Brief list of credits
Burning Sands, Life on the line, Chris Brown Documentary, Mighty Mighty Monsters, Wild Canada, Panopticon
Tell us a little about yourself and what you do for a living?
My name is Kevin Lax. I’m originally from the Pacific Northwest and grew up surrounded by music: whether playing piano, performing with a jazz/rock band, singing with a choir, scoring films, or studying scores at the local public library. I studied music composition and film scoring at USC, where I met many upcoming filmmakers who I work with now. I compose for anything from movies to commercials to video games, and also arrange, conduct, and perform piano. Outside of music, I very much enjoy the outdoors, playing sports, traveling, and playing board games.
What is your niche or specialty, that makes you stand out from rest of the audio professionals?
To a degree, I believe my specialty is my versatility because whether I’m writing lush orchestral music, producing contemporary hip-hop/pop music, or composing experimental electronic music, I can find something creatively stimulating about any idea and/or genre I’m working with. Beyond versatility, perhaps my specialty is writing captivating melodies because regardless of the genre, the melody is always part of the equation and something the listener can always appreciate. I think this makes it far easier to jump from one genre to another when you always have a catchy line to work with.
Can you give us a brief summary of the equipment you use regularly?
I regularly use my piano, Moog Voyager, and various other acoustic instruments in my studio, including ethnic woodwinds, guitar, and vocals. I also just started getting into analog signal processing and sampling, which is still a little new to me, but quite thrilling so far.
What are your go-to plug-ins and software? (Virtual instruments, audio processing, etc.)
My work kit includes Omnisphere, Ivory, Symphobia, Serum, Iris, plus Spitfire, Cinesamples, Cinematique and various Sonic Couture libraries. My go to processing plugs are Soundtoys, Fabfilter, Waves, Valhalla, and iZotope. I use Digital Performer and Pro Tools regarding DAW and recording.
When do you find you are most creative?
I think I’m the most creative early in the morning (around 7 a.m.), and then again I get around midnight. Natural settings always stir the creative pot too, especially if I’m in the mountains.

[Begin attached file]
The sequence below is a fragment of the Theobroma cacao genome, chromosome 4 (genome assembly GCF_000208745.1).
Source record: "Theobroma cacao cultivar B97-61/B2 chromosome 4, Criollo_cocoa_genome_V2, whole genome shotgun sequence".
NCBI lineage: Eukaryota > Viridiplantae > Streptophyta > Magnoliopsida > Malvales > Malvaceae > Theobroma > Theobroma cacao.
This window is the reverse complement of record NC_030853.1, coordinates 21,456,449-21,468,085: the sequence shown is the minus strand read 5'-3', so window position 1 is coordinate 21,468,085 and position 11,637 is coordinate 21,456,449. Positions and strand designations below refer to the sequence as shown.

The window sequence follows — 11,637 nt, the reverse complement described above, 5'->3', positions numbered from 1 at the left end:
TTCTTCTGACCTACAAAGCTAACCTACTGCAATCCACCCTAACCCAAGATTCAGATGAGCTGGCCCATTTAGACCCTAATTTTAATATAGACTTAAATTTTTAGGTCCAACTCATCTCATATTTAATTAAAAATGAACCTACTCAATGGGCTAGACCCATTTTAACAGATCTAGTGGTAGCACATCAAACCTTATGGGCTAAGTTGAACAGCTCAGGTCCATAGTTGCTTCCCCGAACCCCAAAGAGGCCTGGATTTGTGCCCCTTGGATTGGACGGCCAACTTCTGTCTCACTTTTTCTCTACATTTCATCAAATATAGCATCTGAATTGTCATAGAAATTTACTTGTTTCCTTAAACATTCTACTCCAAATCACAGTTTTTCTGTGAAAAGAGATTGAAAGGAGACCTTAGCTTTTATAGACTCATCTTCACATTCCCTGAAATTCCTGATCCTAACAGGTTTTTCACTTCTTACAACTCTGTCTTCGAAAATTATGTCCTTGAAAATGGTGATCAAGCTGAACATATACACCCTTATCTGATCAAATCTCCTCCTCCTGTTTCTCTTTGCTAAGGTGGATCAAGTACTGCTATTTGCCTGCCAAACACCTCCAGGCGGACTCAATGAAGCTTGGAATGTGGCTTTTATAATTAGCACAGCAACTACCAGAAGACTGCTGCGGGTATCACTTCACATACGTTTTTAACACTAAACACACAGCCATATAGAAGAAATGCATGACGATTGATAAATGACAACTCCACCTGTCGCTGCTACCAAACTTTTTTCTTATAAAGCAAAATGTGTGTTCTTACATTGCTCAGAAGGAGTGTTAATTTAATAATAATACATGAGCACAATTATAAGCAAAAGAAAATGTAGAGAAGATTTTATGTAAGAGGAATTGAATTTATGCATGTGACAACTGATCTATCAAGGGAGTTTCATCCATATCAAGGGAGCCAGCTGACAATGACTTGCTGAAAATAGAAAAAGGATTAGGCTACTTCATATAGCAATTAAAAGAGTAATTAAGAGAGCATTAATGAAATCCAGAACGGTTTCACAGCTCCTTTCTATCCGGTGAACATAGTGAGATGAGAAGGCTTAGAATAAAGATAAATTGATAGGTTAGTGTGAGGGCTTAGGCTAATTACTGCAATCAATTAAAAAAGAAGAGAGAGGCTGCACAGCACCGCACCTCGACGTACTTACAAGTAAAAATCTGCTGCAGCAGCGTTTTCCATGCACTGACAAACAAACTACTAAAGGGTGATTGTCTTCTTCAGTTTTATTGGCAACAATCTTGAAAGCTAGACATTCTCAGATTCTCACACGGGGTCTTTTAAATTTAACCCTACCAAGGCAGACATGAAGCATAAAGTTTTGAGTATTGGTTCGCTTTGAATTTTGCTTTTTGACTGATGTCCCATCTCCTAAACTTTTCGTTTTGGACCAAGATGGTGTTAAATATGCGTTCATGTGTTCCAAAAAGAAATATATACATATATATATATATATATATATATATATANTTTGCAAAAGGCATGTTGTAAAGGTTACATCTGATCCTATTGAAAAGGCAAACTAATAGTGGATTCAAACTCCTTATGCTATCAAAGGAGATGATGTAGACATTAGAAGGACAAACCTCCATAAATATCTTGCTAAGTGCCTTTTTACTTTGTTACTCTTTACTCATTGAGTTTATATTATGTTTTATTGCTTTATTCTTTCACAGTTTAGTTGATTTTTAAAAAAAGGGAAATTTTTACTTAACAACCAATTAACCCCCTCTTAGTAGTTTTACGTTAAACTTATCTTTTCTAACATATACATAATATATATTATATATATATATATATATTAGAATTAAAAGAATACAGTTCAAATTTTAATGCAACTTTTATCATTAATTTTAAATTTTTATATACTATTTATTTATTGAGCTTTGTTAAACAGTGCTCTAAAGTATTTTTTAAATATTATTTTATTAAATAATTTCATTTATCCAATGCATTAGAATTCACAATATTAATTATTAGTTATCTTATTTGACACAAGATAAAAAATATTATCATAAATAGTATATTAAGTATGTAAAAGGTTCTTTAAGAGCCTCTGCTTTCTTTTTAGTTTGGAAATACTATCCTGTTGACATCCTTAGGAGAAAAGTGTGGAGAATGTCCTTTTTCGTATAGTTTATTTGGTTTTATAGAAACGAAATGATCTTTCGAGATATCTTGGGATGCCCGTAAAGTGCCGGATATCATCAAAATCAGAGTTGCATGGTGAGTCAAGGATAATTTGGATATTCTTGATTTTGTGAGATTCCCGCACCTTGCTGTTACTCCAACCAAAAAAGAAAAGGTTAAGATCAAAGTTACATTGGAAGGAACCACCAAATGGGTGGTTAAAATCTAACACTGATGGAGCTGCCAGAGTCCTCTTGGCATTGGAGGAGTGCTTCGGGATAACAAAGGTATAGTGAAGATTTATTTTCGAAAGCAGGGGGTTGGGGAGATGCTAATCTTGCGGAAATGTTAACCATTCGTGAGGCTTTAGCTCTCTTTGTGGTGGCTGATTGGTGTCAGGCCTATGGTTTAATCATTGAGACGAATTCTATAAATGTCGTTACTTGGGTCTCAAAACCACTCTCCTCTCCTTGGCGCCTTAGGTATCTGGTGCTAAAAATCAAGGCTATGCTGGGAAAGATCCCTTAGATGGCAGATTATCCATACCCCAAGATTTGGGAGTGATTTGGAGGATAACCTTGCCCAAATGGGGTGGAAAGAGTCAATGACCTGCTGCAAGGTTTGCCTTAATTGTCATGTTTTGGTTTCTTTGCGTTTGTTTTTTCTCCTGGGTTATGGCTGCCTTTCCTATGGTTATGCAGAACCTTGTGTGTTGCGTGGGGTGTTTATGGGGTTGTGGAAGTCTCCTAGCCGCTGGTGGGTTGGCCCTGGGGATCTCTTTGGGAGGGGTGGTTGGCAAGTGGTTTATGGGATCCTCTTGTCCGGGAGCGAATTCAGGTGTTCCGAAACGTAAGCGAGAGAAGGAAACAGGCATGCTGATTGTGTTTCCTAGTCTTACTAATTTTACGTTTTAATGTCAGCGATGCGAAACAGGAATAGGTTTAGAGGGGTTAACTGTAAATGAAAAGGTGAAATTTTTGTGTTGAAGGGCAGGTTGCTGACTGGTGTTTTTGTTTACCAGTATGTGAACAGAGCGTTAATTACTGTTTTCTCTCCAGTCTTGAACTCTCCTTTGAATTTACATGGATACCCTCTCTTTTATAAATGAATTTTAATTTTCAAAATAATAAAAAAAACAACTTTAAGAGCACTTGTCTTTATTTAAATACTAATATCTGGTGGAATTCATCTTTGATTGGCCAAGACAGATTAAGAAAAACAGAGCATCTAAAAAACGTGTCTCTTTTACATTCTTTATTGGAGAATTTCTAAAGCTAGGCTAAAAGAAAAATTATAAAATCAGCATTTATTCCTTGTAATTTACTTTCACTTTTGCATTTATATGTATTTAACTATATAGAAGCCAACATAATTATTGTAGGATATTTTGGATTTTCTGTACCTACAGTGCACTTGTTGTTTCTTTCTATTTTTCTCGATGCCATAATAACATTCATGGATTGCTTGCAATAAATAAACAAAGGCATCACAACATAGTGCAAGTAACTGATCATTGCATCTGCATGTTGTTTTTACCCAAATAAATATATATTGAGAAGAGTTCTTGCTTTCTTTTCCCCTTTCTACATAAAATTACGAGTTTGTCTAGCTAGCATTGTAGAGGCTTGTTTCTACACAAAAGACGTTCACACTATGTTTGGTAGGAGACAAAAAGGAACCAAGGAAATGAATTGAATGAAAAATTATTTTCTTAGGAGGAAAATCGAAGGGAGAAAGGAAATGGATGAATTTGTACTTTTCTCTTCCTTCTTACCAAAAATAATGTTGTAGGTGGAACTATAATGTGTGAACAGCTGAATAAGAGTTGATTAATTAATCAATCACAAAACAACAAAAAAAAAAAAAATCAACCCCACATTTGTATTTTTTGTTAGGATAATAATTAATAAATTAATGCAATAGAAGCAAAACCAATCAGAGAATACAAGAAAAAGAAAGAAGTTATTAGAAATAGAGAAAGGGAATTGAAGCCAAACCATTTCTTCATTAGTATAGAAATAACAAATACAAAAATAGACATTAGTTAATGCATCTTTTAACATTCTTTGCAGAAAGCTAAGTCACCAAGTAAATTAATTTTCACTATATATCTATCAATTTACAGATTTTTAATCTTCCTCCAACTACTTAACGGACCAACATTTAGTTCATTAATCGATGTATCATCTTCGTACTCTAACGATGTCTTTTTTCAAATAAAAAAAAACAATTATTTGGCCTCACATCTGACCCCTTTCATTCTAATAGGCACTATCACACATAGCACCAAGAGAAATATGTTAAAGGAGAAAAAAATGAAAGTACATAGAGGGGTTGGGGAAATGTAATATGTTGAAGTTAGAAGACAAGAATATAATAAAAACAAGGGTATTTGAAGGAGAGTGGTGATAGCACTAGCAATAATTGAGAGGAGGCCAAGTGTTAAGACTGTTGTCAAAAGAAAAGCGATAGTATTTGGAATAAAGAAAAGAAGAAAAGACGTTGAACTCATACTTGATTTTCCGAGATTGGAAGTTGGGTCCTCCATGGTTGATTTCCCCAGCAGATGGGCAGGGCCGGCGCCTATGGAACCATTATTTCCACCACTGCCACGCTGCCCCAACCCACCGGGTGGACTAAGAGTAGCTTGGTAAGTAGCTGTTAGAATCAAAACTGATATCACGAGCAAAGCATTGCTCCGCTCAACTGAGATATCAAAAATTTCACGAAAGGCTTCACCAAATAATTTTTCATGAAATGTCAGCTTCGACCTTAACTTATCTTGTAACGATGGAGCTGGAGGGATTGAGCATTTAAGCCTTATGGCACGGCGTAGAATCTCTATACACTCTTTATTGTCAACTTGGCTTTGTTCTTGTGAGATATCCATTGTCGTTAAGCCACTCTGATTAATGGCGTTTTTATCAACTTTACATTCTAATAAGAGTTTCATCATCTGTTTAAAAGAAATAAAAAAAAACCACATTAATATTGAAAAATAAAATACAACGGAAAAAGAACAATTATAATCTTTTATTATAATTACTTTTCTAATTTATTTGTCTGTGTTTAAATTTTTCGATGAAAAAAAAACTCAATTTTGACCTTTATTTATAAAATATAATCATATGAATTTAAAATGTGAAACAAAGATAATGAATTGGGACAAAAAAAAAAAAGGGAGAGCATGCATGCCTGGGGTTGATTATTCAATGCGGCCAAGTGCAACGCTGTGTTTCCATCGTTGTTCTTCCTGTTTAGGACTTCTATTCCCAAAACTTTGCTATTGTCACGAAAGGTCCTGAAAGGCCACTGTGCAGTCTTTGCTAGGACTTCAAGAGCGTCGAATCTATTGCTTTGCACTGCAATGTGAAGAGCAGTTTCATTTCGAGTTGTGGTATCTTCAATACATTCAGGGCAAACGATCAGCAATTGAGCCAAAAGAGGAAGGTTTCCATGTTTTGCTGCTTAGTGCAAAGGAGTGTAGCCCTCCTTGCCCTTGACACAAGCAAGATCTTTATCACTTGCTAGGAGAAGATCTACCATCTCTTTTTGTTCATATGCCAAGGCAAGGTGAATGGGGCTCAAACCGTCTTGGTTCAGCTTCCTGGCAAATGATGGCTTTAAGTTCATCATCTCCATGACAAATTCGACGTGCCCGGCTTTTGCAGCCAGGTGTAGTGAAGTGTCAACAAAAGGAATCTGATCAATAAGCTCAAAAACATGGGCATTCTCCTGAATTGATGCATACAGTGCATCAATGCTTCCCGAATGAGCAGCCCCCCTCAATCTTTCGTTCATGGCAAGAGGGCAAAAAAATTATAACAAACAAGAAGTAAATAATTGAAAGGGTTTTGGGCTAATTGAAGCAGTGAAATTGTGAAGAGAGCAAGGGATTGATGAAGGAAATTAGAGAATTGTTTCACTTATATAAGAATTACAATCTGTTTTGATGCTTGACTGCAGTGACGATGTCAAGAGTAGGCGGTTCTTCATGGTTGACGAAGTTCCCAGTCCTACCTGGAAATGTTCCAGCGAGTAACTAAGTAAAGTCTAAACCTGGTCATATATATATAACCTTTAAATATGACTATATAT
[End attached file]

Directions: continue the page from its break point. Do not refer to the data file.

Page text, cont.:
Tell us about your creative process for creating audio content for video games, movies, tv series, etc.?
I make sure to listen to a large variety of music before I start working on any project. Opening my ears to unconsidered musical directions and styles helps me avoid falling into a rut.
Usually, I listen to music that inspires me, or music from the genre of the project at hand, and allow it sufficient time to seep in. Then I focus on developing themes, whether these are melodic/harmonic ideas or more textural/sound design in nature. Once all of this is in place, scoring the project typically goes pretty quickly.
Are there any particular secrets to your creativity?
Collaboration is an aspect that unleashes creativity for me. The interchanging of thoughts and perspectives can definitely be influential whether working with a director/producer or colleague.
It opens directions one might not have considered otherwise.
Do you have any audio creation techniques that resulted in something interesting?
I recently started using the synth iZotope and taking old vinyl samples to run through it. While I’m still learning how to use synth in-depth, the potential is tremendous, and I look forward to generating more sounds with it!
Any specific “lessons learned” during your recent work on Chris Brown’s Documentary that you could share? What was it like working with a pop star? Did you feel lots of pressure?
I would say before you begin working on any documentary, spend some time learning more about the subject (or in this case, listening to a bit of their catalog), so the music you write is more well informed. In this case, Brown has a pretty extensive inventory of songs, so I drew inspiration from his material to set the background for his story. I did feel, there was a little pressure knowing Brown would be evaluating my music, but he was really pleased with the score when the whole film wrapped, so that was certainly an encouraging factor.
Can you tell us about any new projects you’re working on?
Unfortunately, I can’t really share too much about the projects I’m working on at the moment, but I can say that it is stirring me in a very different direction from music documentaries. Audiences will be hearing a new side of me and my work and will be sharing the news soon!
Any directors, composers or specific people you’d like to collaborate with in the future and why?
I’d love to work with Miyazaki or Joe Hisaishi because I think their work is so inventive and definitely transports you to a new world, o f course it would be an honor to work with Spielberg or John Williams and a remarkable catalog.